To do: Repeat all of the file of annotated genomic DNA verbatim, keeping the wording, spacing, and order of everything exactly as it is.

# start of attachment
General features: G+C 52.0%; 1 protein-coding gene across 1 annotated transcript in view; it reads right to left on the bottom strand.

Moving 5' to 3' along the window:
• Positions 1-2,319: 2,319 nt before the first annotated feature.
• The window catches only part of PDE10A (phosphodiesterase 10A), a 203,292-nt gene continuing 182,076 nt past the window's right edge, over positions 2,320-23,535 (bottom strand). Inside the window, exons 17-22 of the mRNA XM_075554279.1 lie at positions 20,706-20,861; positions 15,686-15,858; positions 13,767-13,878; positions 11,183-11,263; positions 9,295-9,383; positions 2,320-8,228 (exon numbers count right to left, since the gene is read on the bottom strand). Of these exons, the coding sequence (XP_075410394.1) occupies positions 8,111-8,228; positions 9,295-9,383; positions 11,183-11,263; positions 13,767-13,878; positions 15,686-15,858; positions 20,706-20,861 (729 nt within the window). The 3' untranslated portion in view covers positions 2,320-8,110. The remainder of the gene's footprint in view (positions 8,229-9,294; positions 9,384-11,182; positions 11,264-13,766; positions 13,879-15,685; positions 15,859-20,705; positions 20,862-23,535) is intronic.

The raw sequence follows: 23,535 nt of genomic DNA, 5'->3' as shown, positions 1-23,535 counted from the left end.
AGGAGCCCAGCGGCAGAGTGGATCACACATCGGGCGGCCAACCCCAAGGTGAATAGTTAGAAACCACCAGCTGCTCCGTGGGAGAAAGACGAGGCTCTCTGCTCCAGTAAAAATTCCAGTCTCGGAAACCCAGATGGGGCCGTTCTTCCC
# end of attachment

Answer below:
General features: G+C 52.0%; 1 protein-coding gene across 1 annotated transcript in view; it reads right to left on the bottom strand.

Moving 5' to 3' along the window:
• Positions 1-2,319: 2,319 nt before the first annotated feature.
• The window catches only part of PDE10A (phosphodiesterase 10A), a 203,292-nt gene continuing 182,076 nt past the window's right edge, over positions 2,320-23,535 (bottom strand). Inside the window, exons 17-22 of the mRNA XM_075554279.1 lie at positions 20,706-20,861; positions 15,686-15,858; positions 13,767-13,878; positions 11,183-11,263; positions 9,295-9,383; positions 2,320-8,228 (exon numbers count right to left, since the gene is read on the bottom strand). Of these exons, the coding sequence (XP_075410394.1) occupies positions 8,111-8,228; positions 9,295-9,383; positions 11,183-11,263; positions 13,767-13,878; positions 15,686-15,858; positions 20,706-20,861 (729 nt within the window). The 3' untranslated portion in view covers positions 2,320-8,110. The remainder of the gene's footprint in view (positions 8,229-9,294; positions 9,384-11,182; positions 11,264-13,766; positions 13,879-15,685; positions 15,859-20,705; positions 20,862-23,535) is intronic.

The raw sequence follows: 23,535 nt of genomic DNA, 5'->3' as shown, positions 1-23,535 counted from the left end.
AGGAGCCCAGCGGCAGAGTGGATCACACATCGGGCGGCCAACCCCAAGGTGAATAGTTAGAAACCACCAGCTGCTCCGTGGGAGAAAGACGAGGCTCTCTGCTCCAGTAAAAATTCCAGTCTCGGAAACCCAGATGGGGCCGTTCTTCCC